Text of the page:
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From 'Te Kooti', URL: https://nzhistory.govt.nz/people/te-kooti-arikirangi-te-turuki, (Ministry for Culture and Heritage), updated 11-May-2020
Te Kooti (died 1893) was of Ngāti Maru, a hapū (sub-tribe) of the Tūranganui-a-Kiwa (Gisborne) tribe Rongowhakaata. During a wild and turbulent youth, he made enemies among Europeans and some of his own people. He converted to Christianity and, like other Tūranganui Māori, became involved in coastal shipping.
In 1865 Te Kooti was among the few Ngāti Maru who did not convert to the Pai Mārire religion, which opposed the sale of land to Europeans. Instead he joined the government forces which fought 'rebel' Pai Mārire (Hauhau) at Waerenga-a-Hika (near Gisborne) in November 1865. After the fighting he was held on suspicion of being a spy, a charge which was probably trumped up. He appealed to Donald McLean for a hearing, but was ignored. He was exiled to the Chatham Islands with a number of Hauhau prisoners.
While on the Chathams Te Kooti experienced spiritual visions and founded the Ringatū Church, which was grounded in both the Old Testament and Māori custom. On 4 July 1868 Te Kooti led an escape of the Chatham Island prisoners – 163 men and 135 women and children – on the Rifleman, a vessel they had seized. They landed just south of Poverty Bay on 10 July.
Te Kooti told Reginald Biggs, the resident magistrate at Gisborne, that he and his followers did not want to fight Europeans but to travel to the King Country, where he hoped to strengthen his position as a spiritual leader of the Māori people. Biggs demanded that Te Kooti's party give up their arms. When they did not, he pursued and attacked them, and war began. During the next few months Te Kooti was successful in a series of battles, and for a few weeks in November/December 1868 he controlled much of the Poverty Bay district. His fighting force of about 200 consisted of the Rifleman group and a number of other Māori who joined him later – mostly members of Tūhoe from the Urewera, and Ngāti Kahungunu from inland Wairoa.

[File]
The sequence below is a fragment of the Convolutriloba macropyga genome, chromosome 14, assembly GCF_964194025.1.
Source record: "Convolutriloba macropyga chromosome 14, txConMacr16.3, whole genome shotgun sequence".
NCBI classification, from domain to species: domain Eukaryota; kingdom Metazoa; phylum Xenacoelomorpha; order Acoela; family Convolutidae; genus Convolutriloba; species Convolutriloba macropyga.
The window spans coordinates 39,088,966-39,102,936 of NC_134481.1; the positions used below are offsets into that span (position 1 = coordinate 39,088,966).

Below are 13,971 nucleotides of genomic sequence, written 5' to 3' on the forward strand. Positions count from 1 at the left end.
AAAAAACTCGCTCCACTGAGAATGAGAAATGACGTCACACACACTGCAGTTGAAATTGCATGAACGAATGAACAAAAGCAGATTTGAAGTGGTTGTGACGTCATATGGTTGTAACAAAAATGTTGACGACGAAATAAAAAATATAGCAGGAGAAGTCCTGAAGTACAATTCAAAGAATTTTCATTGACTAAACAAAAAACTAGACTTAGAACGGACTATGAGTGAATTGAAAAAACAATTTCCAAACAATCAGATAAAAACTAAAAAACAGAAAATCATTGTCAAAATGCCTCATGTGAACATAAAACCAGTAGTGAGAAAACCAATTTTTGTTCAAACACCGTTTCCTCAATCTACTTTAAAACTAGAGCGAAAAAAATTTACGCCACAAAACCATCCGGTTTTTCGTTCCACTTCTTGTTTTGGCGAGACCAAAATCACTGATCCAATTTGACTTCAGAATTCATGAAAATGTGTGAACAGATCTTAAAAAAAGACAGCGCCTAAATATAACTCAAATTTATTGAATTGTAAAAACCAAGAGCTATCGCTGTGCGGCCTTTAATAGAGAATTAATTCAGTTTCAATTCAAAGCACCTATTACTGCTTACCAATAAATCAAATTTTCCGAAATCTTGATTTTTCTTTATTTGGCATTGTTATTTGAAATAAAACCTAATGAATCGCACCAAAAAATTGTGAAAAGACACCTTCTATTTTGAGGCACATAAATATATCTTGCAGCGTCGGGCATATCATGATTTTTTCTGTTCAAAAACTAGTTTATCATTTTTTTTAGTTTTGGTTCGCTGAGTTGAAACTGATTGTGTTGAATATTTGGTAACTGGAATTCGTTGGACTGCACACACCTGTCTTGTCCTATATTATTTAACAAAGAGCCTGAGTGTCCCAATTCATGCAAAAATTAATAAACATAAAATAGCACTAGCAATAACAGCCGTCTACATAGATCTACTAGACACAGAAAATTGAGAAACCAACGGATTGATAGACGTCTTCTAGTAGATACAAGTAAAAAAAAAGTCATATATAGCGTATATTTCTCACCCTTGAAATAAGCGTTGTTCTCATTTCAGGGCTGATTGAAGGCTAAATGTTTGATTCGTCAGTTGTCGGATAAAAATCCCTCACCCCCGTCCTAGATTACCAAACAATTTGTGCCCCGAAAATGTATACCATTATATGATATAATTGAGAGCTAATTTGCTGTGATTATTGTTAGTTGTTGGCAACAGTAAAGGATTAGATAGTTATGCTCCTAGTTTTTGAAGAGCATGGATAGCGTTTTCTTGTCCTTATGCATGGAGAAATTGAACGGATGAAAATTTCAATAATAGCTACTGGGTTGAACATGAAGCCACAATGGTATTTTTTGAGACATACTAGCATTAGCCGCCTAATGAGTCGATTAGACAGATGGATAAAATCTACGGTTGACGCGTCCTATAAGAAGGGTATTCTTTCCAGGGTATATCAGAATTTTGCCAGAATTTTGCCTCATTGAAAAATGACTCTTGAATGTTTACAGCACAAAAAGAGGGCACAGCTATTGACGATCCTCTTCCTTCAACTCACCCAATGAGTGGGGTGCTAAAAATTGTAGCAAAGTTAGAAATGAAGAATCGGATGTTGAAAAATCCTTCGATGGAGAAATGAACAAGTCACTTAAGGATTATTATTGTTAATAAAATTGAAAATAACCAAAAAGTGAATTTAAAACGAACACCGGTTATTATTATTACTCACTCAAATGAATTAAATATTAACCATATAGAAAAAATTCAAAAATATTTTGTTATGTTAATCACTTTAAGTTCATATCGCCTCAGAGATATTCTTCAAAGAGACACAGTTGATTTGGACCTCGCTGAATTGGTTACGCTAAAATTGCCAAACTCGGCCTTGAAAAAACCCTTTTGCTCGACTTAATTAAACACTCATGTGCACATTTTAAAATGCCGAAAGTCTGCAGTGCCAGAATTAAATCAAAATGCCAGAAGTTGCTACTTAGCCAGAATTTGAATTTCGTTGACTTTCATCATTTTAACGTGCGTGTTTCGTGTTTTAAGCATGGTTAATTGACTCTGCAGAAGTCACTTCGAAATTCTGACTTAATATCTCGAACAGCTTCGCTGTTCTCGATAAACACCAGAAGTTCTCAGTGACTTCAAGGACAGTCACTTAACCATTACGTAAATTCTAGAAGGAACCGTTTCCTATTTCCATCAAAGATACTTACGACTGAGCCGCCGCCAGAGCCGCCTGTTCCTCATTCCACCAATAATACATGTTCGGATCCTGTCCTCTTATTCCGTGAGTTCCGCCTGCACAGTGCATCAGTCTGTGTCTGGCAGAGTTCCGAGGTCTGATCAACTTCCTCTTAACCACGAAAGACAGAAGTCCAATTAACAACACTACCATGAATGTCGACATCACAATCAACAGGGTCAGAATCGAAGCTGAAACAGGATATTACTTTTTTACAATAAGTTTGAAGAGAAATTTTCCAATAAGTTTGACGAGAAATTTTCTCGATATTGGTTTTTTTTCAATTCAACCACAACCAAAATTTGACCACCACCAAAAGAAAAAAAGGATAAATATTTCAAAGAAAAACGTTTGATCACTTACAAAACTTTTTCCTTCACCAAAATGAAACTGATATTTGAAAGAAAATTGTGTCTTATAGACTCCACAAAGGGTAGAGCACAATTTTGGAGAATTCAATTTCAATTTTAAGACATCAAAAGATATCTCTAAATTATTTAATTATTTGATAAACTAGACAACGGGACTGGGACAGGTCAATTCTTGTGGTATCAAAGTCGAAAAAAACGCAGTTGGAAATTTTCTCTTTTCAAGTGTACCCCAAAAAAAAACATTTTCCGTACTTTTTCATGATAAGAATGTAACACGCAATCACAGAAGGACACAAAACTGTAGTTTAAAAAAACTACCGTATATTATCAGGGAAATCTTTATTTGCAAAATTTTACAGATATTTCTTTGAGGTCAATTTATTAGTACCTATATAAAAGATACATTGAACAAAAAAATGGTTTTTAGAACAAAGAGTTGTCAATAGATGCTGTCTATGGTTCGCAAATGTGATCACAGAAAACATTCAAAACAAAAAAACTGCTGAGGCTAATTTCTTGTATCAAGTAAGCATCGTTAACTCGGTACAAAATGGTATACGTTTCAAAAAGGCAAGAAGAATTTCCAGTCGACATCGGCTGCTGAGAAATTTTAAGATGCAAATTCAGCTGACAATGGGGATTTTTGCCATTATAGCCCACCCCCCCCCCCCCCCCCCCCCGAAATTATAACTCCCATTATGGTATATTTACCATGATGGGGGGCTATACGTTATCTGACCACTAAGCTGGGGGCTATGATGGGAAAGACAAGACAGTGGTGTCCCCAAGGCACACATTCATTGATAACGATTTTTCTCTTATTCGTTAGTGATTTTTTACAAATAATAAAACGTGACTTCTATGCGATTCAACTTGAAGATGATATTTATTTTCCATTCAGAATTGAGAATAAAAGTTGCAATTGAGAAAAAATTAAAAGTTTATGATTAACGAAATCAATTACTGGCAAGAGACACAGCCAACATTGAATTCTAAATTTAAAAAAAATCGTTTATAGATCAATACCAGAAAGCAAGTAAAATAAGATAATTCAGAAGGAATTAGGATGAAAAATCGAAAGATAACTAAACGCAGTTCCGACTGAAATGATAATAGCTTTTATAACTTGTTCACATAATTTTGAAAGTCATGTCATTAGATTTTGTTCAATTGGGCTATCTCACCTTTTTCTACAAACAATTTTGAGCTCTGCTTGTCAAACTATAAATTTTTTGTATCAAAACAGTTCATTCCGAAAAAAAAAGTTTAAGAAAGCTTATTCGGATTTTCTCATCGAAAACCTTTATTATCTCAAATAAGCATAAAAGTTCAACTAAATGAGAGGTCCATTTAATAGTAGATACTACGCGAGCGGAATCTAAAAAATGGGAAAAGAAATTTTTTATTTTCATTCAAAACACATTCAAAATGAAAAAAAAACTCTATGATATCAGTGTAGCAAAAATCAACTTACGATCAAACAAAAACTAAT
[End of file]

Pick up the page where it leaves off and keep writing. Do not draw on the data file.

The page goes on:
The execution of about 70 Pākehā and Māori (including women and children) at Matawhero, Poverty Bay, on 10 November earned him many powerful Māori enemies, but also the support of some motivated by fear. The government became all the more grimly determined to capture or kill him. A massive bounty of £5,000 – equivalent to $580,000 in 2015 – was placed on his head.
At the battle of Ngātapa, in January 1869, Te Kooti suffered a major defeat by Pākehā troops and their Ngāti Porou and Ngāti Kahungunu allies. Although Te Kooti and some of his followers escaped, up to 120 of his men were captured and executed by Ngāti Porou. Te Kooti launched a raid on Mōhaka (northern Hawke's Bay) in April and then retired into the Urewera. Government forces applied a scorched earth policy so that the Tūhoe tribe could not shelter Te Kooti and the dwindling remnants of his band, but he always managed to evade capture. Armed parties constantly crossed the Kāingaroa plains, the Urewera and surrounding districts, pillaging, burning and killing. One by one the Tūhoe leaders were forced to surrender. Stripped of his main support, Te Kooti took shelter in the King Country under the protection of King Tāwhiao. From then on he avoided the path of war.
Te Kooti lived at Te Kūiti, in the King Country, until he was pardoned in 1883. However, he was never allowed to go home to Tūranganui. During this period he developed the rituals of the Ringatū Church. By the late 1870s the faith had spread widely, and his reputation as a prophet and healer grew rapidly. He died in 1893.Date of Birthc. 1832Date of Death17 April 1893
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